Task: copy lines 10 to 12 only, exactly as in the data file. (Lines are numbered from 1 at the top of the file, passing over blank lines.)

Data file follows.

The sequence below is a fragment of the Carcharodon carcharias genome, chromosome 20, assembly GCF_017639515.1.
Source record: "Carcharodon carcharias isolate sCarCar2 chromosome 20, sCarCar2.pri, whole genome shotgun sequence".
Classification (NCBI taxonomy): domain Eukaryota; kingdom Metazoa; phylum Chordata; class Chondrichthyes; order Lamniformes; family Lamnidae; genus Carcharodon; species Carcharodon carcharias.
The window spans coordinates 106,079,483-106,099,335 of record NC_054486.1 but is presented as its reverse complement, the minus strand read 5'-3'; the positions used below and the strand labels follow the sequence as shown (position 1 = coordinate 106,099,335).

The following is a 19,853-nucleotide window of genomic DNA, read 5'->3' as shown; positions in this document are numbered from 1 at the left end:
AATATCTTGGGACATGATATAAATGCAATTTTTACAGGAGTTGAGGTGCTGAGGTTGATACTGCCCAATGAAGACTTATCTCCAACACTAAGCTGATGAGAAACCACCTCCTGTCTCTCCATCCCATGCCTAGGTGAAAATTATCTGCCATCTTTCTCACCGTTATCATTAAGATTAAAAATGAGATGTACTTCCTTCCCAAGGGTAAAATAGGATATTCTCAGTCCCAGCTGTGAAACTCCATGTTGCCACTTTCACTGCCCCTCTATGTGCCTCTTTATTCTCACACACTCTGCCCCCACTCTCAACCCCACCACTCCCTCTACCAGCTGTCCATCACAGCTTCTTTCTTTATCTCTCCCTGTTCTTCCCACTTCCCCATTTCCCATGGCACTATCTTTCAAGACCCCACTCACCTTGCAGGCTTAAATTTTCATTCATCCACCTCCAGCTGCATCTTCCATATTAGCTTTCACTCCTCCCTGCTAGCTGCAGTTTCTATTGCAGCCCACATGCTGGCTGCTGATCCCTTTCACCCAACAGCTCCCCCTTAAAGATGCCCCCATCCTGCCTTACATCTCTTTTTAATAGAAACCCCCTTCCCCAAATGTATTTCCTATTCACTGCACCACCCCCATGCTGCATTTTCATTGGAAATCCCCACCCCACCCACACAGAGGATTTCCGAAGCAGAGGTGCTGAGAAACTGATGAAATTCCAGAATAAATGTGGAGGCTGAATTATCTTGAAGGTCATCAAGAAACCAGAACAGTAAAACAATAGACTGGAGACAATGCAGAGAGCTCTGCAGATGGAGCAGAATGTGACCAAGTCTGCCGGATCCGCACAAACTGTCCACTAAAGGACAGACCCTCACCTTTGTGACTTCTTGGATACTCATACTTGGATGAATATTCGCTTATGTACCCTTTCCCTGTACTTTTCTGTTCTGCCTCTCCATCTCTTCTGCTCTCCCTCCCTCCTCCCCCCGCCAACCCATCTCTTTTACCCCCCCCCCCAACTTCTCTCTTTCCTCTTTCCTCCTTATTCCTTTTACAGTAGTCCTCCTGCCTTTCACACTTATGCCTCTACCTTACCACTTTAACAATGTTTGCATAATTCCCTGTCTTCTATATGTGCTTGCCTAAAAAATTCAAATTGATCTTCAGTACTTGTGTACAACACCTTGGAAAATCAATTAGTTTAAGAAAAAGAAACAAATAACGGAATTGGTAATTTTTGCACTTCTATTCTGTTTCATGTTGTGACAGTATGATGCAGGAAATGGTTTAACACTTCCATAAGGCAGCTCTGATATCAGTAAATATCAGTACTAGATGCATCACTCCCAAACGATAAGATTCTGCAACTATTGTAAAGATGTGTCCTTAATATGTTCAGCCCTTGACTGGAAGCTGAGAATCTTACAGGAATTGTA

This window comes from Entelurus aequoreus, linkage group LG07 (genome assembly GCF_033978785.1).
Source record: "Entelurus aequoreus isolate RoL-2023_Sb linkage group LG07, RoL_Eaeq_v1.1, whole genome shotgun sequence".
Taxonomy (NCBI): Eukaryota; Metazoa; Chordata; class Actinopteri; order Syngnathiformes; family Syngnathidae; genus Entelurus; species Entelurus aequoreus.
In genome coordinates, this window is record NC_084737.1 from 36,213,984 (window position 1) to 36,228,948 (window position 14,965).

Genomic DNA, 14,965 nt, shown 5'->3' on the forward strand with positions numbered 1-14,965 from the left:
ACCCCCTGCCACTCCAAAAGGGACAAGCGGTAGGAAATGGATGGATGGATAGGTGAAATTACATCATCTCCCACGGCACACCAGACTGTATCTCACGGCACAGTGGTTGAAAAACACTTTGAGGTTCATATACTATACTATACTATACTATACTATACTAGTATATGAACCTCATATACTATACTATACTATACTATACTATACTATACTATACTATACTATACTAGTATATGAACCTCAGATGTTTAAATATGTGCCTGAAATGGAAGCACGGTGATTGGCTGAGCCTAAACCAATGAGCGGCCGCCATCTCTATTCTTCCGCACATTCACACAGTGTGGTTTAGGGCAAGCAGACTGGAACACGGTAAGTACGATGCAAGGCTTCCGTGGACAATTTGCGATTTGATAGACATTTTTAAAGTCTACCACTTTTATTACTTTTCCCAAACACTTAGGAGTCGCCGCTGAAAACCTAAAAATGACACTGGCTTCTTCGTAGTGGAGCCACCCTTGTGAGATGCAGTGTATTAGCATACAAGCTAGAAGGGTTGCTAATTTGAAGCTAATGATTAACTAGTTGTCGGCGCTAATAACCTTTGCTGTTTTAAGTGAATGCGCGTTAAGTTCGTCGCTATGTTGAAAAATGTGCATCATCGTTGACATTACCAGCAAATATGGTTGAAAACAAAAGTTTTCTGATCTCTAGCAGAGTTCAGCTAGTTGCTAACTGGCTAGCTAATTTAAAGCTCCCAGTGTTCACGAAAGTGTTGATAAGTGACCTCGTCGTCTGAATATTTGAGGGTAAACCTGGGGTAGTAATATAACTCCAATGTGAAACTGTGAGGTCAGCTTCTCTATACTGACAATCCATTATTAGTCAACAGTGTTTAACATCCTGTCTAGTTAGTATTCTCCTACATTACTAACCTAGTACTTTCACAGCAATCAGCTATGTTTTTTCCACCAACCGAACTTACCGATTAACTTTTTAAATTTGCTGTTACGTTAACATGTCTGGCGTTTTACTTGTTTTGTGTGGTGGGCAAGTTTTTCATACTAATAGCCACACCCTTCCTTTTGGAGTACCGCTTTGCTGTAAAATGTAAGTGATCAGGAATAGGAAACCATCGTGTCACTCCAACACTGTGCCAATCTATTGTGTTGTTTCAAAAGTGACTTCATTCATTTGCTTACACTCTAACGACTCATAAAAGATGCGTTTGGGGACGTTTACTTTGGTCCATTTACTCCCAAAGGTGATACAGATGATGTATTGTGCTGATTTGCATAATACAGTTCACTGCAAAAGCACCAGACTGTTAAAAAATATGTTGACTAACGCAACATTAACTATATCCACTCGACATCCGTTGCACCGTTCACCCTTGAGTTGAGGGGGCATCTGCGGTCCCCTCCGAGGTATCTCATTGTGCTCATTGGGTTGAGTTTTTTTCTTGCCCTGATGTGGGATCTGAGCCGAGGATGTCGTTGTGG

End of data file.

In genome coordinates, this window is record NC_084737.1 from 36,213,984 (window position 1) to 36,228,948 (window position 14,965).

Genomic DNA, 14,965 nt, shown 5'->3' on the forward strand with positions numbered 1-14,965 from the left:
ACCCCCTGCCACTCCAAAAGGGACAAGCGGTAGGAAATGGATGGATGGATAGGTGAAATTACATCATCTCCCACGGCACACCAGACTGTATCTCACGGCACAGTGGTTGAAAAACACTTTGAGGTTCATATACTATACTATACTATACTATACTATACTAGTATATGAACCTCATATACTATACTATACTATACTATACTATACTATACTATACTATACTATACTAGTATATGAACCTCAGATGTTTAAATATGTGCCTGAAATGGAAGCACGGTGATTGGCTGAGCCTAAACCAATGAGCGGCCGCCATCTCTATTCTTCCGCACATTCACACAGTGTGGTTTAGGGCAAGCAGACTGGAACACGGTAAGTACGATGCAAGGCTTCCGTGGACAATTTGCGATTTGATAGACATTTTTAAAGTCTACCACTTTTATTACTTTTCCCAAACACTTAGGAGTCGCCGCTGAAAACCTAAAAATGACACTGGCTTCTTCGTAGTGGAGCCACCCTTGTGAGATGCAGTGTATTAGCATACAAGCTAGAAGGGTTGCTAATTTGAAGCTAATGATTAACTAGTTGTCGGCGCTAATAACCTTTGCTGTTTTAAGTGAATGCGCGTTAAGTTCGTCGCTATGTTGAAAAATGTGCATCATCGTTGACATTACCAGCAAATATGGTTGAAAACAAAAGTTTTCTGATCTCTAGCAGAGTTCAGCTAGTTGCTAACTGGCTAGCTAATTTAAAGCTCCCAGTGTTCACGAAAGTGTTGATAAGTGACCTCGTCGTCTGAATATTTGAGGGTAAACCTGGGGTAGTAATATAACTCCAATGTGAAACTGTGAGGTCAGCTTCTCTATACTGACAATCCATTATTAGTCAACAGTGTTTAACATCCTGTCTAGTTAGTATTCTCCTACATTACTAACCTAGTACTTTCACAGCAATCAGCTATGTTTTTTCCACCAACCGAACTTACCGATTAACTTTTTAAATTTGCTGTTACGTTAACATGTCTGGCGTTTTACTTGTTTTGTGTGGTGGGCAAGTTTTTCATACTAATAGCCACACCCTTCCTTTTGGAGTACCGCTTTGCTGTAAAATGTAAGTGATCAGGAATAGGAAACCATCGTGTCACTCCAACACTGTGCCAATCTATTGTGTTGTTTCAAAAGTGACTTCATTCATTTGCTTACACTCTAACGACTCATAAAAGATGCGTTTGGGGACGTTTACTTTGGTCCATTTACTCCCAAAGGTGATACAGATGATGTATTGTGCTGATTTGCATAATACAGTTCACTGCAAAAGCACCAGACTGTTAAAAAATATGTTGACTAACGCAACATTAACTATATCCACTCGACATCCGTTGCACCGTTCACCCTTGAGTTGAGGGGGCATCTGCGGTCCCCTCCGAGGTATCTCATTGTGCTCATTGGGTTGAGTTTTTTTCTTGCCCTGATGTGGGATCTGAGCCGAGGATGTCGTTGTGG